On the heels of his visit with Cuban dictator Fidel Castro, America's peripatetic ex-president Jimmy Carter has accepted a new invitation.
On June 4, Carter was asked by the administration of embattled Venezuelan president Hugo Chávez Frías to help mediate floundering reconciliation talks between the recently deposed and restored leader and political opponents determined to get rid of him. Chávez's vice-president actually sent the request to Carter the day after the Organization of American States made its own offer to mediate-which Chávez refused.
It's hard not to imagine Castro's shadow behind all this, putting a bug in the Venezuelan president's ear to the effect that if he wants the United States to go easy on him, he should use mediation as a way to obtain ex-president Carter's blessing on his schemes, since Carter is known to have a soft spot for leftists, communists, and dictators.
Although Carter encouraged Cuba's Castro to respect human rights and enact democratic reforms, he also praised the 76-year-old tyrant for a health care system in many ways no better than others in Latin America and extensive education efforts more dedicated to political indoctrination than practical learning.
Moreover, he made a plea from Havana for the United States to lift its principled trade embargo with a regime that has trained and armed Latin American guerrillas, harbors fugitives, and supports international terrorist groups. In Castro's eyes, that more than compensated for any trouble Carter's democracy message and visits with dissidents might have stirred up.
Carter's participation in Venezuela's reconciliation process would certainly blunt outspoken criticism of the Chávez government by U.S. officials, allowing President Chávez to retain and strengthen his controversial "Bolivarian Circles," or partisan support groups. Like Castro's Committees for the Defense of the Revolution, they serve their hero-but not necessarily the nation.
Members of Venezuela's National Assembly have complained that government money has been used to support these groups, and, indeed, it does appear that some $4 billion has disappeared from Venezuela's macroeconomic stabilization fund that no one seems to be able to explain. During last April's demonstrations against the president, members of these groups allegedly fired on unarmed protesters. Some members of Venezuela's armed forces are justifiably concerned that such groups will form the backbone of a new army, displacing their own institution.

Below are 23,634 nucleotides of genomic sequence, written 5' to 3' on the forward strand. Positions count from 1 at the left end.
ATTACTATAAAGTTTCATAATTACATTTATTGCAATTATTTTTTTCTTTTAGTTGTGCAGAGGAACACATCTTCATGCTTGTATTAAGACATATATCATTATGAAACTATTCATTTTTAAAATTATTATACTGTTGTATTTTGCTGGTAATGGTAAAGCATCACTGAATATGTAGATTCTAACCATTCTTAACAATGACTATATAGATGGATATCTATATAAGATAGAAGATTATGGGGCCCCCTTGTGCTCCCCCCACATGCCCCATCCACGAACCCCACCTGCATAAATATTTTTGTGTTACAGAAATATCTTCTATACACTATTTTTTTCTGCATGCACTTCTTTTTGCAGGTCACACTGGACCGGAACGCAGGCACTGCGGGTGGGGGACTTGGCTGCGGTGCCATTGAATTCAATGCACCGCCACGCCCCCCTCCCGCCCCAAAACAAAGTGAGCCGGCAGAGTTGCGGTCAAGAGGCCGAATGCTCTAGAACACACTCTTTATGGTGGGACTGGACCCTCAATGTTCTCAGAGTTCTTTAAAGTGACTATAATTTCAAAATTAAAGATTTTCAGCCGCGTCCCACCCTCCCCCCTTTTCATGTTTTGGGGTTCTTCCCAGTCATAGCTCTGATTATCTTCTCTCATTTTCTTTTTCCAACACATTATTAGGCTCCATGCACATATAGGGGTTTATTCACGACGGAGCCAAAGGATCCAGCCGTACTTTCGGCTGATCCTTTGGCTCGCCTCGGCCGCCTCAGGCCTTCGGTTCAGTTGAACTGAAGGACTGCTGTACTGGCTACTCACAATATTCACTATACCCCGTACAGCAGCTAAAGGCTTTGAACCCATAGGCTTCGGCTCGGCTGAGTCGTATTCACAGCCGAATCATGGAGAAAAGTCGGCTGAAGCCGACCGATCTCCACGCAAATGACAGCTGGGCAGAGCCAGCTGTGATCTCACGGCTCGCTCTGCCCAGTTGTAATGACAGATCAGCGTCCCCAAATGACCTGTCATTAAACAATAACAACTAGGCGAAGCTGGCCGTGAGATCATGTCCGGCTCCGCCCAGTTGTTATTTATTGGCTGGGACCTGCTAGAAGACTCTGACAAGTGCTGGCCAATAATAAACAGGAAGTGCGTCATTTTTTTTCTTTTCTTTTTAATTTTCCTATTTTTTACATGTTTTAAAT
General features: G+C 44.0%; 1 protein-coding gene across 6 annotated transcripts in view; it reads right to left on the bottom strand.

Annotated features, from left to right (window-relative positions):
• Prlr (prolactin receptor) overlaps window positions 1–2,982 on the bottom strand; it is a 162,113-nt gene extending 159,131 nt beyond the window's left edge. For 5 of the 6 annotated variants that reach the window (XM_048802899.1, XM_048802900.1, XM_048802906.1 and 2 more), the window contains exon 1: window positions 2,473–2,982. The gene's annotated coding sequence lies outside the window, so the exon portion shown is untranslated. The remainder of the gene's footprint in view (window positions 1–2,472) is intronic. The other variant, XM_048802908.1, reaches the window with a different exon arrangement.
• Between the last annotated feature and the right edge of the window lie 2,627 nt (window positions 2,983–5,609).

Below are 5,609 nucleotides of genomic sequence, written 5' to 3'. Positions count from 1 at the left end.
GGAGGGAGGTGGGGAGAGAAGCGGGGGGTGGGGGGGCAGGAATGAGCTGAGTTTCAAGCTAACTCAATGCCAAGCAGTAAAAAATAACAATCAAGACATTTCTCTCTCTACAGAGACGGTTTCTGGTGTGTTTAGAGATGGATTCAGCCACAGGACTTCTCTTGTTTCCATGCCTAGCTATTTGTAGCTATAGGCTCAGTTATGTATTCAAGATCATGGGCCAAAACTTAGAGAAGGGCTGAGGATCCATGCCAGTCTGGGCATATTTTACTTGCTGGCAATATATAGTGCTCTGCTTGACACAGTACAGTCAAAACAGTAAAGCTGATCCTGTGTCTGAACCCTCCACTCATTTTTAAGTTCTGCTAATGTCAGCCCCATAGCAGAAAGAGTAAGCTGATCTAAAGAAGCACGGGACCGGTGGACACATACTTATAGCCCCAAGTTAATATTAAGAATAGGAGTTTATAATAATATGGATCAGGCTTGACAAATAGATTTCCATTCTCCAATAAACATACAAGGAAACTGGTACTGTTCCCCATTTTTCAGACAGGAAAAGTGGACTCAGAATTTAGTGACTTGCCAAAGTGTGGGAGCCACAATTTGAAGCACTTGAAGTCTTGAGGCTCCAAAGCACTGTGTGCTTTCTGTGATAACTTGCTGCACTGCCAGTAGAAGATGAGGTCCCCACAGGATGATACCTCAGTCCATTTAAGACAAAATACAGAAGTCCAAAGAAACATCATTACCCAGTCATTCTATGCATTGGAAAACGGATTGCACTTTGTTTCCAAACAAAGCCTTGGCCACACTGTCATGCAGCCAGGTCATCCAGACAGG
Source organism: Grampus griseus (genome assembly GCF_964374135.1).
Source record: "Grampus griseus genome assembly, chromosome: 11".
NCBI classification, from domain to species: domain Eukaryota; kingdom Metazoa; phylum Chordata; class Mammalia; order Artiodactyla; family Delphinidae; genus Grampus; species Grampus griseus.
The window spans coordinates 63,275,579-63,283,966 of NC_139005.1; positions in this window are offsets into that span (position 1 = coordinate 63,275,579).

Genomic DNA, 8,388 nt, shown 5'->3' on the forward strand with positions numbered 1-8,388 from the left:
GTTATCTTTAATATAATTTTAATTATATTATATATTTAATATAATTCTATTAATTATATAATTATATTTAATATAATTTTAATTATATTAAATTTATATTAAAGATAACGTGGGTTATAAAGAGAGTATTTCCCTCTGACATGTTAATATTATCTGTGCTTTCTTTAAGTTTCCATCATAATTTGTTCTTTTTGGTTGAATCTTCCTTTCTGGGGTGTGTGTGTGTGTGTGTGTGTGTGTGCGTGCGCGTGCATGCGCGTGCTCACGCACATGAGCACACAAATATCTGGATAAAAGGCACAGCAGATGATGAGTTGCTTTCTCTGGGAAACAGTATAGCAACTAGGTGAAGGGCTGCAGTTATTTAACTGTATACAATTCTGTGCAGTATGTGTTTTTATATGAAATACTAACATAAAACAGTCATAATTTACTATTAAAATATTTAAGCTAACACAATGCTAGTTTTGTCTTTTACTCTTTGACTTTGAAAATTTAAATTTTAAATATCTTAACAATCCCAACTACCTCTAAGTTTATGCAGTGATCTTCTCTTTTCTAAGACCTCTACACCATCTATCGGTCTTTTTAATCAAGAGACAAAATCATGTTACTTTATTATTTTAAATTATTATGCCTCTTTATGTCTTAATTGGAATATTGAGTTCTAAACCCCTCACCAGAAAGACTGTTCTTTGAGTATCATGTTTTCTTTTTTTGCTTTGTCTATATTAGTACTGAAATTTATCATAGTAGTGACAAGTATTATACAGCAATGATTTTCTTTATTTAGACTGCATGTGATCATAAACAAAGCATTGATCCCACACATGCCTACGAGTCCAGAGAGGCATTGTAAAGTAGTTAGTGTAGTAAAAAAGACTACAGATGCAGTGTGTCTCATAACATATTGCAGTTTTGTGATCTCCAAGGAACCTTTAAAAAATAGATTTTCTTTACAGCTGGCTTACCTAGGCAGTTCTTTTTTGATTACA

Although that is only one aspect of a widening fracture that separates Chávez from middle-class Venezuelans, the business sector, the media, and elements within the military-it's a clear example of why the choice of mediators is important. There is much that cannot be taken on faith from the man who is in charge-to the extent he may really be in charge. Anyone who mediates in this labyrinth must have a keen nose for mischief and guile.
He or she must also have a fair sense of what is wrong with Venezuela beyond the current squabble. Ever since oil was discovered in the early part of the 20th century, Venezuelan military leaders and democratic politicians have promised citizens a socialist caretaker state without ever promoting individual enterprise or broad public participation in governance.
Former President Carter, who often found good things to say about some of the world's worst dictators, may not be the best person to sniff out the truth. His own willingness to excuse leftist governments that try to guarantee citizens economic privileges in place of political rights may also blind him to the wreckage that populism has left in this oil-rich but poverty-stricken nation.
Stephen Johnson is a Latin America Policy Analyst at The Heritage Foundation.